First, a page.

Two other ships managed by Straits Steamship also operated in the South West Pacific they were Darvel and Empire Hamble. The U.S. Army took over the Empire Hamble and when the Merchant crew marched off her in protest at her condition the Army marched its own staff on board and eventually she became known as the Glamour Ship of the South-West Pacific. She took part in the Wewak landings and carried a cargo of aviation gasoline and Naval torpedoes. Darvel acted as a troop, munitions and stores ship transporting all three between Australia and the Islands as the Allies advanced north towards Japan. She travelled to Bombay in late 1944 and on her return became a Naval Store Ship in the British Pacific Fleet Train. Maruda which had been operating in West African waters joined Darvel at Bombay and also underwent refit before she too joined the British Pacific Fleet. Both ships were part of Admiral Sir Bernard Rawlings’ British Pacific Fleet which formed part of Admiral Spruance’s invasion force of Okinawa in March 1945, in July they formed part of Admiral Halsey’s Force for the attack on Japan Maruda was also at Hong Kong when the Japanese surrendered to the British Forces on the 16th September 1945.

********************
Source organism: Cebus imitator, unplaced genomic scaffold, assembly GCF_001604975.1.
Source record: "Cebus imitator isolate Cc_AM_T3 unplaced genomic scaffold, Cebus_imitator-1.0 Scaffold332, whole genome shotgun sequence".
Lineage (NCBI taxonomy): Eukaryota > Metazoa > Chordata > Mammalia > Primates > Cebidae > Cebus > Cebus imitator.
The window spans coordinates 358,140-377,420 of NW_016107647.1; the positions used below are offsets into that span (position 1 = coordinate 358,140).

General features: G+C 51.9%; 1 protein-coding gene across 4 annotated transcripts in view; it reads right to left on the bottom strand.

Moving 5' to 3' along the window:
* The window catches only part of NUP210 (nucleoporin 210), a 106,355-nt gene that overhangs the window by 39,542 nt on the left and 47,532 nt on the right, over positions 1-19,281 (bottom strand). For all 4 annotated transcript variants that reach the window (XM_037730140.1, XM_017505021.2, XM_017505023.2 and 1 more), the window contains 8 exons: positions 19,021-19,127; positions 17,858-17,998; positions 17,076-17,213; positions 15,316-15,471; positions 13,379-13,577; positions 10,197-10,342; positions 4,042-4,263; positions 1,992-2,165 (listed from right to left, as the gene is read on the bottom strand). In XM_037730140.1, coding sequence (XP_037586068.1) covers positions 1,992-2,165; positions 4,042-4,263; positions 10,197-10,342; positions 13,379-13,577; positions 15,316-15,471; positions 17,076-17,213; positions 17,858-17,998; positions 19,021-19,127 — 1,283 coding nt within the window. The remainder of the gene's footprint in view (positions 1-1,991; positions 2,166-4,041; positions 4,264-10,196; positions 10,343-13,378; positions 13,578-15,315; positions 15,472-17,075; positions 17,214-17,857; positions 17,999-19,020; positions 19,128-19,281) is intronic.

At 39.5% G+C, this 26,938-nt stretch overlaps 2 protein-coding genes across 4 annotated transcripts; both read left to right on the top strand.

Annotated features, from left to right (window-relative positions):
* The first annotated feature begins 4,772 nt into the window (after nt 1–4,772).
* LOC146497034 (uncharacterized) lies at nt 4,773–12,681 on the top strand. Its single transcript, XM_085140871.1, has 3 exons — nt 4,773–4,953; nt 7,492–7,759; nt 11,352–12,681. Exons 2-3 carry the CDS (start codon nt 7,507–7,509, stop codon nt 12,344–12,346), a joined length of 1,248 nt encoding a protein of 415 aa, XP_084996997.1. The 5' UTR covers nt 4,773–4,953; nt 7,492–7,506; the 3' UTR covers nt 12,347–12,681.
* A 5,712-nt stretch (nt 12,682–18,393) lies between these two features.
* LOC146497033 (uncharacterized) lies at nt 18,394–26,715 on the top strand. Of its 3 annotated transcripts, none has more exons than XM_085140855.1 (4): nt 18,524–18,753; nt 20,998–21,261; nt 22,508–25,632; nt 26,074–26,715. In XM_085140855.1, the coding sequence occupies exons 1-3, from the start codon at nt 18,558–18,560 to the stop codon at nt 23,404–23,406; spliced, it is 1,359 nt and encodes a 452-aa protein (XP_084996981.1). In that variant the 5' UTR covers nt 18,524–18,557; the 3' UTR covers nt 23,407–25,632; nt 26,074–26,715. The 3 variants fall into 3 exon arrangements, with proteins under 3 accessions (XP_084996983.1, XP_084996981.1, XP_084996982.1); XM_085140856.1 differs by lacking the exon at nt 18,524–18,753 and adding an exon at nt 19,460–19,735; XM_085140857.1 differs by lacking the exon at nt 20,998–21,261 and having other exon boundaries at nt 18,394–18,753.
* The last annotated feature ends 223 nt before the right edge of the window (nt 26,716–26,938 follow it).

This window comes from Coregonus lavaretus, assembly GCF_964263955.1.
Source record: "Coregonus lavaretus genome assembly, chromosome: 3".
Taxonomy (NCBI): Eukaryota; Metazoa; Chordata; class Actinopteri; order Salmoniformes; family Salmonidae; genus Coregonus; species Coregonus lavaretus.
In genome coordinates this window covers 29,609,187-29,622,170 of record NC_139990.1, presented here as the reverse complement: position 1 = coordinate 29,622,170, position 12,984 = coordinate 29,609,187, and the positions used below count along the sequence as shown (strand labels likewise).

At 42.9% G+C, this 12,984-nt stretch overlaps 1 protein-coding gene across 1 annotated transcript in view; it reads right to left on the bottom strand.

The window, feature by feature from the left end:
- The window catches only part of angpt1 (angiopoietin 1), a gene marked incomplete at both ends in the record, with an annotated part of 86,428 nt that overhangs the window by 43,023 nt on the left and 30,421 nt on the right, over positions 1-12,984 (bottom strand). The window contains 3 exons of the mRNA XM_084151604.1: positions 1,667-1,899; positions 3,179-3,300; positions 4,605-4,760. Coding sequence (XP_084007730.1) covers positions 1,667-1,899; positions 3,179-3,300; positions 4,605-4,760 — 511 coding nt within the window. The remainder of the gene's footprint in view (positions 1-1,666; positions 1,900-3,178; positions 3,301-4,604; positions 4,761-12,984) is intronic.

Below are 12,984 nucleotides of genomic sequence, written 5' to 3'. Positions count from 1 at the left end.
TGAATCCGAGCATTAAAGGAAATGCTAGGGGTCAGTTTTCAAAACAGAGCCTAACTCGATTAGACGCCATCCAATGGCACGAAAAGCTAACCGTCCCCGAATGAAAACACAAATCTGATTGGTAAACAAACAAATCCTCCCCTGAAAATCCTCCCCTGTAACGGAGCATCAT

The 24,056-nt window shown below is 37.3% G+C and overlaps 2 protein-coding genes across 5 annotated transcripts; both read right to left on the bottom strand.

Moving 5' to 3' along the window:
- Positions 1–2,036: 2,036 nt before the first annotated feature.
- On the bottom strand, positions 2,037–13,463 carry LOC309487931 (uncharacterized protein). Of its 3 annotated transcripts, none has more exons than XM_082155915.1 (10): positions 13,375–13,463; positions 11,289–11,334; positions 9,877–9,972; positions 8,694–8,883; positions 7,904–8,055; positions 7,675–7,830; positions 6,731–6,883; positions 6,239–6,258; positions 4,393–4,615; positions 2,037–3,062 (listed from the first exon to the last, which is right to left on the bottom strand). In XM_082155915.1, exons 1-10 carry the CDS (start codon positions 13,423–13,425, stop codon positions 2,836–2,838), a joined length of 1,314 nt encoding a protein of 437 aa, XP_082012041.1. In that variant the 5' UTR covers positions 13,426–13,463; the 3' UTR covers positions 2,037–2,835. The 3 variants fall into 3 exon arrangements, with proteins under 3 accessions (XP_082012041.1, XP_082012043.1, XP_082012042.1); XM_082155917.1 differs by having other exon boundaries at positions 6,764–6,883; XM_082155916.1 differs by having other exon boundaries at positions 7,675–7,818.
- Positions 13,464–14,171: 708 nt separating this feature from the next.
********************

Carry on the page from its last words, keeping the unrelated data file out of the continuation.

Kajang and Matang’s theatre of operation during the War was either Bathurst or Freetown in West Africa. Matang’s shallow draught enabled her to navigate West Africa’s rivers and in December of 1942 she steamed up the Suara Creek, a tributary of the Gambia river to pick up 173 British and Canadian airmen, Master Mariners and others who had been torpedoed or stranded that had been held by the Vichy Authorties in French Colonial Territory. She was also used to transport stores and troops to and from ships anchored out in the bay which were unable to tie up alongside. At the end of the war she travelled to Liverpool for de-commissioning and then on to London for a well earned refit, as luck would have it she tied up behind another Company ship Kajang. Also in London at the same time was Kelantan. After Kelantan had arrived in Colombo in March of 1942 she was ordered to carry the relief garrison to the Cocos Islands arriving just after Japanese Naval aircraft had bombarded the Islands. She had a narrow escape on the voyage back to Colombo when she was attacked by a submarine, thankfully the torpedo passed beneath the ship. She was on the same buoy as Blue Funnel’s Hector when Japanese aircraft bombed Colombo on the 5th of April, Kelantan escaped damaged but Hector was hit five times and settled on the harbour bottom. Kelantan was then ordered to the U.K., her voyage was to prove to be an eventful one. When heading for the Seychelles a fire broke out in the Engine Room on the 29th of April, with the situation appearing desperate an S.O.S. was sent (never received) but Hector Shannon and his men managed to bring the fire under control and Kelantan was able to proceed to Durban for repairs, Shannon was later mentioned in despatches for his bravery. After necessitating repairs Kelantan sailed on the 26th September and arrived in October at Freetown. Her convoy was S.L. 125 made up of forty-two ships and was one of the more disastrous of the War. The escorts were four Corvettes and the ships formed up into eleven columns for the voyage north. Lying in wait was a wolf pack of eight U-boats and for a week they attacked the convoy sinking thirteen of the ships which included the Blue Funnel ship Stentor. Kelantan was detailed as rescue ship and fell further and further behind the convoy as she searched for survivors. She picked up over seventy, in the main from Brittany and Silver Willow and proceeded north on her own attempting to land them at Gibraltar but was ordered to continue to make for the U.K. She arrived off Greenock on a bitterly cold morning on the 8th of November and immediately ran into an outward bound convoy. The Chief Engineer at once informed the Captain that if the engines were stopped he doubted if they could be started again as they were in desperate need of an overhaul. The Captain had no other choice but to anchor overnight and sure enough the following morning it proved impossible to start the engines. The Captain requested assistance and as no-one had heard of Kalantan two of the largest ocean going tugs were dispatched to bring her in. With tows attached Kelantan tore up the Clyde at 11 knots faster than she’d been able to achieve for quite some considerable time. After temporary repairs the ship was ordered to proceed to London but broke down once more in Loch Ewe, she was able to proceed after a short while and arrived at King George V Dock in London on the 15th December 1943. Her crew were paid off and the Officers sent elsewhere, Kelantan was fitted out as a Maintenance and Instructional Ship for the Royal Navy, she spent the remainder of the War in London. At War’s end H.E. Somerville celebrated by inviting Kelantan’s Officers and those of Kepong which happened to be in Hull to a celebratory dinner, a memorable and enjoyable evening was had by all. Kepong had only just arrived in Hull. Having escaped to Colombo Kepong spent most of 1942 in the Persian Gulf with Captain Ebenezer Evans in command, her Chief Officer was W.G. Bradshaw. She sailed from the Gulf at the end of the year with a cargo of salt for Calcutta and was further employed in the Bay of Bengal. She finally sailed from Colombo to the Mediterranean to be fitted out as an Ammunition and Explosive Carrier and remained in the Mediterranean for the remainer of the War. On one occasion her steering gear broke down when leaving Malta and she drifted over minefields and on another she was moored stern on at Benghazi when a strong gale blew up, all the lines parted save one and Kepong spent three very nervous days bouncing around dangerously close to the wreck of another ship. She was sent to the Dodecanese Islands from Haifa under the command of Captain A. Brown carrying stores for a garrison of Commandos which had been landed on Leros Island. The Germans still controlled the rest of the Islands and Kepong had to find Leros without a pilot or chart using an old Atlas as a rough guide. She came under intensive pressure as other ships were sank all around until she remained alone with only the company of a half sunk Destroyer close by. The Eighth Army worked furiously to unload her and both Kepong and the troops were subjected to regular bombing raids which took place eight to ten times a day. Even when empty her tribulations didn’t end and she was pinned down behind the breakwater as a violent storm lashed the Islands, finally after ten nervous days she was able to proceed to Alexandria. She spent the remainder of the War shuttling backwards and forwards to Italy and on one occasion when in a two column convoy came perilously close to an American Munitions Ship when navigating their way through minefields off Messina. The American Ship signalled Kepong by Aldis Lamp saying that the Straits Steamship vessel would be reported for endangering her as she was ‘laden with powder’. Kepong’s immediate reply was ‘Max Factor?’ She finally sailed from the Mediterranean and called at Gibraltar before arriving at Hull on the 5th May.